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Covid-19 pandemic could lead to 150,000 to 200,000 retrenchments, say Maybank economists

SINGAPORE — With the “circuit-breaker” measures in place for at least four weeks, one bank has said that the number of retrenchments this year could fall between 150,000 and 200,000, despite the Government’s three stimulus packages.

F&B outlets in Orchard Road on the first day of the circuit breaker on April 7, 2020.

F&B outlets in Orchard Road on the first day of the circuit breaker on April 7, 2020.

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SINGAPORE — With the “circuit-breaker” measures in place for at least four weeks, one bank has said that the number of retrenchments this year could fall between 150,000 and 200,000, despite the Government’s three stimulus packages.

Other economists are also painting a grim picture of the financial toll on Singapore’s economy, which is charting a course towards possibly the worst recession on record.

“This will be the highest (number of) retrenchments in Singapore’s history since independence, far worse than during the global financial crisis, and the Asian financial crisis,” said Maybank Kim Eng economists Chua Hak Bin and Lee Ju Ye.

In comparison, there were 10,690 retrenchments in the whole of 2019, according to the Manpower Ministry’s labour market report last month. The 2008 to 2009 global financial crisis saw around 40,000 retrenchments, while the 1997 Asian financial crisis claimed around 30,000 jobs.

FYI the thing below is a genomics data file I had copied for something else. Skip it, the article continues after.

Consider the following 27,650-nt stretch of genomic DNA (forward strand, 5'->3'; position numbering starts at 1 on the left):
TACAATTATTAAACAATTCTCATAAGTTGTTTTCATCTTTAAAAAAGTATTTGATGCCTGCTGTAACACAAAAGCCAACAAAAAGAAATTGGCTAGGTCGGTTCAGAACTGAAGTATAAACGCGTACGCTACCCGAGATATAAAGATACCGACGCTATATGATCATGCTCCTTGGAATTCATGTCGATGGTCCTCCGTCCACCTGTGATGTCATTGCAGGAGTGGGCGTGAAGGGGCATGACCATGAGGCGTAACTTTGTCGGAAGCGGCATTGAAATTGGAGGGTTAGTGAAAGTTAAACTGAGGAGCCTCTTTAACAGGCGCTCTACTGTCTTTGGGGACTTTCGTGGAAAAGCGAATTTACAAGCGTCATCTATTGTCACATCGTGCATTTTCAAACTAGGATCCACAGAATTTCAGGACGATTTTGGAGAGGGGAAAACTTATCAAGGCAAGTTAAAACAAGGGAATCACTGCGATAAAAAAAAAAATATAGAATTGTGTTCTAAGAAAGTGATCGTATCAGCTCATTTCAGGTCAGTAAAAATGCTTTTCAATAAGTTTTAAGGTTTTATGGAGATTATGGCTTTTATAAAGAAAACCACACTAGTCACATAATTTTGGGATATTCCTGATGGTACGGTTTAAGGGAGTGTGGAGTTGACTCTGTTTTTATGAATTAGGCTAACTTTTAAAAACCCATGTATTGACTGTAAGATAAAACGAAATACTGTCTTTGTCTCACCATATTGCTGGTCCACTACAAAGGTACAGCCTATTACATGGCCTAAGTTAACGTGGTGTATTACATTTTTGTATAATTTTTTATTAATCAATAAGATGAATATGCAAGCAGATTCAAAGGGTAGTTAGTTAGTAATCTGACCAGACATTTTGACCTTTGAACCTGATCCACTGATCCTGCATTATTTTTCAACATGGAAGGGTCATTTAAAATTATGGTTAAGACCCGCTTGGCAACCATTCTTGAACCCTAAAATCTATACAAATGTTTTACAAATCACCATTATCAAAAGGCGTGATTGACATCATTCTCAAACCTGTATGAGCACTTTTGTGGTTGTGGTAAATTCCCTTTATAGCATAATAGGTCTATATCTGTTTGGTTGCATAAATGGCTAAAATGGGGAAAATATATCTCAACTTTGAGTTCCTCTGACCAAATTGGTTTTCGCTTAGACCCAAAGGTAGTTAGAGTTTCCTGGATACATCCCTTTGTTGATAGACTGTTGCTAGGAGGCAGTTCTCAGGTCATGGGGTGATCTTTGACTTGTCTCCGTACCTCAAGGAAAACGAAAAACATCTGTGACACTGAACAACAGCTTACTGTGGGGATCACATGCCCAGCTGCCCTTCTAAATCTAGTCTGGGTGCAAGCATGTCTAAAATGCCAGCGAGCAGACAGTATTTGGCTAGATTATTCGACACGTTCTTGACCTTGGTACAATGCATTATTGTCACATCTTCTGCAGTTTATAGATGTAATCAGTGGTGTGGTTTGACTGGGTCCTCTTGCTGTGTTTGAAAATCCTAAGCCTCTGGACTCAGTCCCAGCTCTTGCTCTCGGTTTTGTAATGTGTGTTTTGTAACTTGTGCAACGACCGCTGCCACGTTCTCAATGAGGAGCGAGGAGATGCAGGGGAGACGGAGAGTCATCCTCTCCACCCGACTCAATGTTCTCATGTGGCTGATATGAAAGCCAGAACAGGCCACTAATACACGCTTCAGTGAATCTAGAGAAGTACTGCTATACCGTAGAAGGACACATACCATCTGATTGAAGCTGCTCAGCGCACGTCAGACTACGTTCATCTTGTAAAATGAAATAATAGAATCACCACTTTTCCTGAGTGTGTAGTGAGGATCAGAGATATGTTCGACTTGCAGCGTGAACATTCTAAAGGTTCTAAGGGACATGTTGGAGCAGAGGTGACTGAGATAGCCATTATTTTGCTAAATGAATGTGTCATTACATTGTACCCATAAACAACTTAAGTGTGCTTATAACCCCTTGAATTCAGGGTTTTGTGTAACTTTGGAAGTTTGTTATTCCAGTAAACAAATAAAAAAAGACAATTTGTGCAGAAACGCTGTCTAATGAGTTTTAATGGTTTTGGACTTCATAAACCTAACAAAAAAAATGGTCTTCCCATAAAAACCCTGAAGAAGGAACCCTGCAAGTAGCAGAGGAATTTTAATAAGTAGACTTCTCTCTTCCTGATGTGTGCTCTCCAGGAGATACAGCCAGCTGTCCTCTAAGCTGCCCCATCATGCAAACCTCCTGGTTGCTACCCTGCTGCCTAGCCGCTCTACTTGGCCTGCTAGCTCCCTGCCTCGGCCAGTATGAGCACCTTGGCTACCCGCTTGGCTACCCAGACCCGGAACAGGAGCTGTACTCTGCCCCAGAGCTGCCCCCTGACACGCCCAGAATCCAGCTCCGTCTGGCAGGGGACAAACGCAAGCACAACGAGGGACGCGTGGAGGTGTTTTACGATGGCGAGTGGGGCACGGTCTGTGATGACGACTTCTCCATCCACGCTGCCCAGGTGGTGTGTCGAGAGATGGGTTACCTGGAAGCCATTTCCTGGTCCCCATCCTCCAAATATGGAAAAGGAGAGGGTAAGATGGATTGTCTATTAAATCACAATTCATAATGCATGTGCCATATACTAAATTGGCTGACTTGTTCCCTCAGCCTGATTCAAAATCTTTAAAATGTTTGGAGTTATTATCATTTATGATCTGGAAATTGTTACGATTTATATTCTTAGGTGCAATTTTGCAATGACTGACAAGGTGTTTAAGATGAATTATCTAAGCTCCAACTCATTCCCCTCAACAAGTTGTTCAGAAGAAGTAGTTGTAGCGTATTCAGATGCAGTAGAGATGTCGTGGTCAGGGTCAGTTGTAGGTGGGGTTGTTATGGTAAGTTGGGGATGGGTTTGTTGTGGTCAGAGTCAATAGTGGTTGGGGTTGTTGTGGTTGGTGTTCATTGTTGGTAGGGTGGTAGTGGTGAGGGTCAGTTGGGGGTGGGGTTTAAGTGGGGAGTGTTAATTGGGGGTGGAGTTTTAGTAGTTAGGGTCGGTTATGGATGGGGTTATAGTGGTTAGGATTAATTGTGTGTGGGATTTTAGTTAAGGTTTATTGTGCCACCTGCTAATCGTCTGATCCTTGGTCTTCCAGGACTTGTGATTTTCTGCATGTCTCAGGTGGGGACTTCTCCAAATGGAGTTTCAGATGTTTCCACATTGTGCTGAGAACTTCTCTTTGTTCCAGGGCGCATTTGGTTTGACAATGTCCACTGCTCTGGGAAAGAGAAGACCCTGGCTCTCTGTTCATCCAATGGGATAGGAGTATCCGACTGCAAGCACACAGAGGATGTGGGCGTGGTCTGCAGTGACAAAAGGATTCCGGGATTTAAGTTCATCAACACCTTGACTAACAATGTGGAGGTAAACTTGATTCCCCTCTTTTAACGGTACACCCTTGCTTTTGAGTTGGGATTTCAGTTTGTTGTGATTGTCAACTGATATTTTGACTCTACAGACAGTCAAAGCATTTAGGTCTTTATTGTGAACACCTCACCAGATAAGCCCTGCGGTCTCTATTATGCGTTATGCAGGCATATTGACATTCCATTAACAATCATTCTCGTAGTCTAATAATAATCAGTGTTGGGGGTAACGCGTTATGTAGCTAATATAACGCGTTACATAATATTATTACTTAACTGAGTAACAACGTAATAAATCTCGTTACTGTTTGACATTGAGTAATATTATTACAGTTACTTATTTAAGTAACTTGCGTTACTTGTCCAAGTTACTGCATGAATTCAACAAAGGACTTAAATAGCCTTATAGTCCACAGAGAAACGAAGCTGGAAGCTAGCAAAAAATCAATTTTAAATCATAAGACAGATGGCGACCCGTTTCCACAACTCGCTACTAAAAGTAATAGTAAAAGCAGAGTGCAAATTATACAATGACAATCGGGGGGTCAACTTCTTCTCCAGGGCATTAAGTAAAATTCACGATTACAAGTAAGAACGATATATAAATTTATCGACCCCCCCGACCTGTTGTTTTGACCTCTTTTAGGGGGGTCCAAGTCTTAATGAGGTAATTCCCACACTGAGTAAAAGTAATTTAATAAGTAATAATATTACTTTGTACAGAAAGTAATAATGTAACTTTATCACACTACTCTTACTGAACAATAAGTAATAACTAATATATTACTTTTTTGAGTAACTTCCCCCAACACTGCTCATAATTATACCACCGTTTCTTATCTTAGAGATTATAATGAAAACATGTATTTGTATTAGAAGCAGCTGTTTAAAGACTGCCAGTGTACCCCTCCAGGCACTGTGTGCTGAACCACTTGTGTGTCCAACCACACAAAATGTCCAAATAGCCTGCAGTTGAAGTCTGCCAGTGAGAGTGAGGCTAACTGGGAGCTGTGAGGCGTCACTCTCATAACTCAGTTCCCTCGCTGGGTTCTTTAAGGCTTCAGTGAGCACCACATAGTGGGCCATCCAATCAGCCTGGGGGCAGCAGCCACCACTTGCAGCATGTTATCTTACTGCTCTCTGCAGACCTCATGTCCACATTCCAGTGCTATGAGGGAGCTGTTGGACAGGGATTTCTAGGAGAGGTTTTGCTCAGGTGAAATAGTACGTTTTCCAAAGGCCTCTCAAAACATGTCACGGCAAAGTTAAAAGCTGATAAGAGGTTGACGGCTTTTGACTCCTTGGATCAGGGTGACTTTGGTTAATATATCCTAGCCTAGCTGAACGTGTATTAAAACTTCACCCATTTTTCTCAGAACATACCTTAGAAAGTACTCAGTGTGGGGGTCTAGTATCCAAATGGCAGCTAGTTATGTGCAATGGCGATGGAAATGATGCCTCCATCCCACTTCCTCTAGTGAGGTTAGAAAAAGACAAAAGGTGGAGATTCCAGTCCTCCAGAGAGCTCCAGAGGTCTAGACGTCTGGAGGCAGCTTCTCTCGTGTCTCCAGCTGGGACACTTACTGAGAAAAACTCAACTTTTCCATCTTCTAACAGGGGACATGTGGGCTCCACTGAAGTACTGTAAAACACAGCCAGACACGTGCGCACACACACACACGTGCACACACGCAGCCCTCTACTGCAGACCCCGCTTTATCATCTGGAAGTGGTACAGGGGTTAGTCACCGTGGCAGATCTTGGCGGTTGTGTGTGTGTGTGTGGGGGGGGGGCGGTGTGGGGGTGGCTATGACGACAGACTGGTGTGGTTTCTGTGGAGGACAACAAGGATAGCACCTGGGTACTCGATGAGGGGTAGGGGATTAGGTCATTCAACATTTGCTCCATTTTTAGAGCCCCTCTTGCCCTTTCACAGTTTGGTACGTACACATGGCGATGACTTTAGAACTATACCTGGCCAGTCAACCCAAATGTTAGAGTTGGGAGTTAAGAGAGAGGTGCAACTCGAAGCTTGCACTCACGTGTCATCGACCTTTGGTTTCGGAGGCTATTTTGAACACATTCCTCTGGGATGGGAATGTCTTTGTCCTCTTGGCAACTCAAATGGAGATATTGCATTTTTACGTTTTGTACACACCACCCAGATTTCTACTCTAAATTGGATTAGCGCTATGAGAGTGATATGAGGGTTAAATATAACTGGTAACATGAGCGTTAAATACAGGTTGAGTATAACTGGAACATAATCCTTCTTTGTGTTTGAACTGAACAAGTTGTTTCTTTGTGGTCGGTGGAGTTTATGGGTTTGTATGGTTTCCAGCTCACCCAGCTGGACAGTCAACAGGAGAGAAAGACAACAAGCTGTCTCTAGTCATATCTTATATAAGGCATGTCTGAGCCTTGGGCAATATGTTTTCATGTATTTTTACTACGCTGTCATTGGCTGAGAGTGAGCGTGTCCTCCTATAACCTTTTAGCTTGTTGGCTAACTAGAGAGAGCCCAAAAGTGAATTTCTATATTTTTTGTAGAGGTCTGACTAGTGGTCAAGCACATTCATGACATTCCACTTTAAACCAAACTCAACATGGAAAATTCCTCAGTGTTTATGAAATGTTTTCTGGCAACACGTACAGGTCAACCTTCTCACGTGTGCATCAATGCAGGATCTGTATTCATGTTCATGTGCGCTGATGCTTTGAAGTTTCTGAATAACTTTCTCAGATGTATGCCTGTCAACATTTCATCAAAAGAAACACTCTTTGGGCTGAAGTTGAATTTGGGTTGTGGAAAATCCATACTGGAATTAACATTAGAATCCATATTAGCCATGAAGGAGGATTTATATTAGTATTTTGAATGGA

The services sector, which has been hit hard by the Covid-19 pandemic, is likely to bear the brunt of these retrenchments this year, they added.

Around 77 per cent of this sector are Singaporean workers, though the economists predict that more than half of the retrenchments will involve foreign workers.

Based on the Enterprise Singapore’s list of essential services that are allowed to continue operations, the Maybank economists estimate that the four weeks of pre-emptive safety measures would effectively force around 1.3 million workers — a third of Singapore’s entire workforce, including foreign workers — into “hibernation”.

Said Dr Chua and Ms Lee: “We think the short-circuit measures and one-month partial lockdown will break the camel’s back for many businesses. Many businesses will likely fail and a huge number of jobs will be lost in the coming quarters.”


DBS Bank senior economist Irvin Seah said that the “disruptive nature” of the circuit breaker will incur additional economic pain for Singapore.

Mr Seah had forecast a 2.8 per cent baseline contraction of the economy for this year, which is “already the worst ever for this small island state”. With the circuit-breaker measures, which last from April 7 to May 4, this could potentially tip the full-year forecast towards a 4 per cent contraction, he added.

“Beyond the negative shocks from an impending global recession, these additional measures will further compound the woes of many local companies and could potentially lead to further increase in job losses,” Mr Seah said.